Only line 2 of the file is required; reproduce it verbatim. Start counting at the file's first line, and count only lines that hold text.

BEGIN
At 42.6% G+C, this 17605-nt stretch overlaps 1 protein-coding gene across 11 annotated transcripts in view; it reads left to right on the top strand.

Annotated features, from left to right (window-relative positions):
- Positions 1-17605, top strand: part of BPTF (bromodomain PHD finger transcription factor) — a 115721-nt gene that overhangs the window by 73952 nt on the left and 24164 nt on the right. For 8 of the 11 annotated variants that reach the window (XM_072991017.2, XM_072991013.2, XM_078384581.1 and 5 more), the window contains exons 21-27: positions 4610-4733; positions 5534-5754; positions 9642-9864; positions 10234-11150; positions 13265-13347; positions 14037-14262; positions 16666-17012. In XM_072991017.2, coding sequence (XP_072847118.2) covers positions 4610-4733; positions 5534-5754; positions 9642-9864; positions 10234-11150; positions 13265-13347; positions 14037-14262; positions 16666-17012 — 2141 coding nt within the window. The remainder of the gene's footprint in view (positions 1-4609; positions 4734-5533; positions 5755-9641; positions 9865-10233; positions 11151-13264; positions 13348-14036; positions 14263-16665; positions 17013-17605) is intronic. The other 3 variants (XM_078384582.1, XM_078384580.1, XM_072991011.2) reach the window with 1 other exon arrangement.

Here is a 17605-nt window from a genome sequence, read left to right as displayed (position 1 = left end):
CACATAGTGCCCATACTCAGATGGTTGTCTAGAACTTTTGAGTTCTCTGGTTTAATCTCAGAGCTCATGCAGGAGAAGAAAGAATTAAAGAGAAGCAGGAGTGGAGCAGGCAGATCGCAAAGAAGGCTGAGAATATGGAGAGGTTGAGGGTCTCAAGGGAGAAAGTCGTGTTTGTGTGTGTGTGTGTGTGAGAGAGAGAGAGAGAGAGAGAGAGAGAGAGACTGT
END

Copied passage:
Annotated features, from left to right (window-relative positions):